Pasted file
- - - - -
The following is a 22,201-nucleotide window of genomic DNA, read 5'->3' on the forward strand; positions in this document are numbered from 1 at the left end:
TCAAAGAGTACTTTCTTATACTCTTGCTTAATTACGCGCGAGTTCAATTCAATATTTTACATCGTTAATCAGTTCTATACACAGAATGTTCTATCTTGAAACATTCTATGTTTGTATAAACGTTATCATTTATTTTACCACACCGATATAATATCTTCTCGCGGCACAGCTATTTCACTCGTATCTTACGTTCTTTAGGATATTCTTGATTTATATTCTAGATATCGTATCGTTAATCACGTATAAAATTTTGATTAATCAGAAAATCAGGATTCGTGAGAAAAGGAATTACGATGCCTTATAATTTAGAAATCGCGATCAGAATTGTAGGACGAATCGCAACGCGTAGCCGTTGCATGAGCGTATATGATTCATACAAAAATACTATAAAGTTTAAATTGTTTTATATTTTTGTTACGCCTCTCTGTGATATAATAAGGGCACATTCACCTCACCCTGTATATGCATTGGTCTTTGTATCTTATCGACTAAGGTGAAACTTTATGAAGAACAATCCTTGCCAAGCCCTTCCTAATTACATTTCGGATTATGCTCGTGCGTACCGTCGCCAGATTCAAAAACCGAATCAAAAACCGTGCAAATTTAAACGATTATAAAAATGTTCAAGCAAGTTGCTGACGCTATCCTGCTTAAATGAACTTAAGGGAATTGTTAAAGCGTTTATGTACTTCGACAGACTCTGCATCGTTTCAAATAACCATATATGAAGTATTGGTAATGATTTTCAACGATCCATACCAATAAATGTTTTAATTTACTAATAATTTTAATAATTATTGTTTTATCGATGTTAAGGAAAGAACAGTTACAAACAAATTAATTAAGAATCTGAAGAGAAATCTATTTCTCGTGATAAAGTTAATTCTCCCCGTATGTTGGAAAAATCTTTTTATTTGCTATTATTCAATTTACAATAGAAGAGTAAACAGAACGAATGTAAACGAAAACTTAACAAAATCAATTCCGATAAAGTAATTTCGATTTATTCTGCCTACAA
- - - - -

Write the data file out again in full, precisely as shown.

The following is a 22,201-nucleotide window of genomic DNA, read 5'->3' on the forward strand; positions in this document are numbered from 1 at the left end:
TCAAAGAGTACTTTCTTATACTCTTGCTTAATTACGCGCGAGTTCAATTCAATATTTTACATCGTTAATCAGTTCTATACACAGAATGTTCTATCTTGAAACATTCTATGTTTGTATAAACGTTATCATTTATTTTACCACACCGATATAATATCTTCTCGCGGCACAGCTATTTCACTCGTATCTTACGTTCTTTAGGATATTCTTGATTTATATTCTAGATATCGTATCGTTAATCACGTATAAAATTTTGATTAATCAGAAAATCAGGATTCGTGAGAAAAGGAATTACGATGCCTTATAATTTAGAAATCGCGATCAGAATTGTAGGACGAATCGCAACGCGTAGCCGTTGCATGAGCGTATATGATTCATACAAAAATACTATAAAGTTTAAATTGTTTTATATTTTTGTTACGCCTCTCTGTGATATAATAAGGGCACATTCACCTCACCCTGTATATGCATTGGTCTTTGTATCTTATCGACTAAGGTGAAACTTTATGAAGAACAATCCTTGCCAAGCCCTTCCTAATTACATTTCGGATTATGCTCGTGCGTACCGTCGCCAGATTCAAAAACCGAATCAAAAACCGTGCAAATTTAAACGATTATAAAAATGTTCAAGCAAGTTGCTGACGCTATCCTGCTTAAATGAACTTAAGGGAATTGTTAAAGCGTTTATGTACTTCGACAGACTCTGCATCGTTTCAAATAACCATATATGAAGTATTGGTAATGATTTTCAACGATCCATACCAATAAATGTTTTAATTTACTAATAATTTTAATAATTATTGTTTTATCGATGTTAAGGAAAGAACAGTTACAAACAAATTAATTAAGAATCTGAAGAGAAATCTATTTCTCGTGATAAAGTTAATTCTCCCCGTATGTTGGAAAAATCTTTTTATTTGCTATTATTCAATTTACAATAGAAGAGTAAACAGAACGAATGTAAACGAAAACTTAACAAAATCAATTCCGATAAAGTAATTTCGATTTATTCTGCCTACAA